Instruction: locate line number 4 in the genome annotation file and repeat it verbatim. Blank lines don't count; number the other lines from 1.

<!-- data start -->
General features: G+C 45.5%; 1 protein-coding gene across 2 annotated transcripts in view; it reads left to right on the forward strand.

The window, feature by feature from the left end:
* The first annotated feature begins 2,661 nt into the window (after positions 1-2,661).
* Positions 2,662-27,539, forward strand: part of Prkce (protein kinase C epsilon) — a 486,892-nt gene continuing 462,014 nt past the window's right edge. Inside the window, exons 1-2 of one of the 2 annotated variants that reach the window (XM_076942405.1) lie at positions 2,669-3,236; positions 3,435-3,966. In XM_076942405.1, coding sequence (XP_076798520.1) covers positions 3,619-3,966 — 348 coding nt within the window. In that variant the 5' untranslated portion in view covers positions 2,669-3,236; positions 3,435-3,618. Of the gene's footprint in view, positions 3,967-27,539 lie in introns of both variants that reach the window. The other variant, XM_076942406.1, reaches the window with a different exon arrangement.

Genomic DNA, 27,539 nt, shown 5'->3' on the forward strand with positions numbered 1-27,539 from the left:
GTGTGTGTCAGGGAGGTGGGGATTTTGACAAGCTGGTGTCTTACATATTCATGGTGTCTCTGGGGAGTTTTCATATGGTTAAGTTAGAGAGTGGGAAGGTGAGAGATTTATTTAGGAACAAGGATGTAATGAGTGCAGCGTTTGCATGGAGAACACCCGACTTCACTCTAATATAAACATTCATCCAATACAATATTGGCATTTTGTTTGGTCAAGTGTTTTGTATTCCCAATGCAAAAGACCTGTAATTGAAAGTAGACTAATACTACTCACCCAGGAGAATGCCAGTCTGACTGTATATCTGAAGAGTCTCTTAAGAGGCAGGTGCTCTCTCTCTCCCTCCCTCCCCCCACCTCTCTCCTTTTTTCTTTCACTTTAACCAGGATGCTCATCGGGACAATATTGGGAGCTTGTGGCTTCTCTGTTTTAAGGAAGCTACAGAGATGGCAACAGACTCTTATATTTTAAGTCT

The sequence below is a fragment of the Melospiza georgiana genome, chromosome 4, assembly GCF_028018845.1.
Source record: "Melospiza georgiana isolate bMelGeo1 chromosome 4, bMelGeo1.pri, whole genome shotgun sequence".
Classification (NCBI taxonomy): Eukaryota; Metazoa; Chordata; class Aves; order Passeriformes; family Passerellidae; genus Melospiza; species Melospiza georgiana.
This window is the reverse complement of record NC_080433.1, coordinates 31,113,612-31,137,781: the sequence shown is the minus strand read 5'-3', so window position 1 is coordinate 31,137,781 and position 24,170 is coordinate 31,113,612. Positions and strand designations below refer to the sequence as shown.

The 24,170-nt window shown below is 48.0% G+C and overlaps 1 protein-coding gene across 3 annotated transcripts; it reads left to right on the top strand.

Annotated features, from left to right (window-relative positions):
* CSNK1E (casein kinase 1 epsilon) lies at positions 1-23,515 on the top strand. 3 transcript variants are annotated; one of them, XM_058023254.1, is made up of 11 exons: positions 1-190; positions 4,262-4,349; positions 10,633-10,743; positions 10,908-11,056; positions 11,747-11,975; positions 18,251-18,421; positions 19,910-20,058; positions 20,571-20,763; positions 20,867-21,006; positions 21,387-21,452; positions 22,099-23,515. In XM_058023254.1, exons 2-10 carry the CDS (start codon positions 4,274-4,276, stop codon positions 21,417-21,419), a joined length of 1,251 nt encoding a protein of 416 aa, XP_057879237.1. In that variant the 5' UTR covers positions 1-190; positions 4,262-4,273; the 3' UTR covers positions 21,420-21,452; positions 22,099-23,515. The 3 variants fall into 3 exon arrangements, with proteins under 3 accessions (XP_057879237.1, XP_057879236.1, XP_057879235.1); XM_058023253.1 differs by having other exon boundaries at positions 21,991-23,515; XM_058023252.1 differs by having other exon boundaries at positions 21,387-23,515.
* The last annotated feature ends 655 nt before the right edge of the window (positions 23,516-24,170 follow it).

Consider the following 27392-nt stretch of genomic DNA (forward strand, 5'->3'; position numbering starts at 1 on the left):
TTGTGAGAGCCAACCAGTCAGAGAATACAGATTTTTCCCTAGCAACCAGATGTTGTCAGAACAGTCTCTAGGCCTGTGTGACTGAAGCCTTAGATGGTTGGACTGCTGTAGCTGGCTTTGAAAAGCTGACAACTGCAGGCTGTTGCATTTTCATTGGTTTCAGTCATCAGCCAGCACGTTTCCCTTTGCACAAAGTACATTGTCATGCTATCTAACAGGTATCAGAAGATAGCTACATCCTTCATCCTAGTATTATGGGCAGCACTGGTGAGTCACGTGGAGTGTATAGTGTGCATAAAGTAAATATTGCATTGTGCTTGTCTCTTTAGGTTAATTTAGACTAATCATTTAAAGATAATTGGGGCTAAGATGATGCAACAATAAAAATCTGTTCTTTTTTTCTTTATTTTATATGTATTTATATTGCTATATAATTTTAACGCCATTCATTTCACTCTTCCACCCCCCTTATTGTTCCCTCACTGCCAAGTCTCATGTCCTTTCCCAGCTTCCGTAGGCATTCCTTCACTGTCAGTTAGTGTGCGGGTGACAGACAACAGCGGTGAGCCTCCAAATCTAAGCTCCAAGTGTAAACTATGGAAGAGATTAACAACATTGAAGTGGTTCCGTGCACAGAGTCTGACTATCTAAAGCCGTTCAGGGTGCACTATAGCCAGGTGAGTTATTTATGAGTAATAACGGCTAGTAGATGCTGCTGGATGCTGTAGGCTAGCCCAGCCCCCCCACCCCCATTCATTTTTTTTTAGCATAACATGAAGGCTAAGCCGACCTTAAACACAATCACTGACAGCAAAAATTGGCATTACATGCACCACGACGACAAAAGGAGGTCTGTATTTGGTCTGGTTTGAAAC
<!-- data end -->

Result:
* Positions 2,662-27,539, forward strand: part of Prkce (protein kinase C epsilon) — a 486,892-nt gene continuing 462,014 nt past the window's right edge. Inside the window, exons 1-2 of one of the 2 annotated variants that reach the window (XM_076942405.1) lie at positions 2,669-3,236; positions 3,435-3,966. In XM_076942405.1, coding sequence (XP_076798520.1) covers positions 3,619-3,966 — 348 coding nt within the window. In that variant the 5' untranslated portion in view covers positions 2,669-3,236; positions 3,435-3,618. Of the gene's footprint in view, positions 3,967-27,539 lie in introns of both variants that reach the window. The other variant, XM_076942406.1, reaches the window with a different exon arrangement.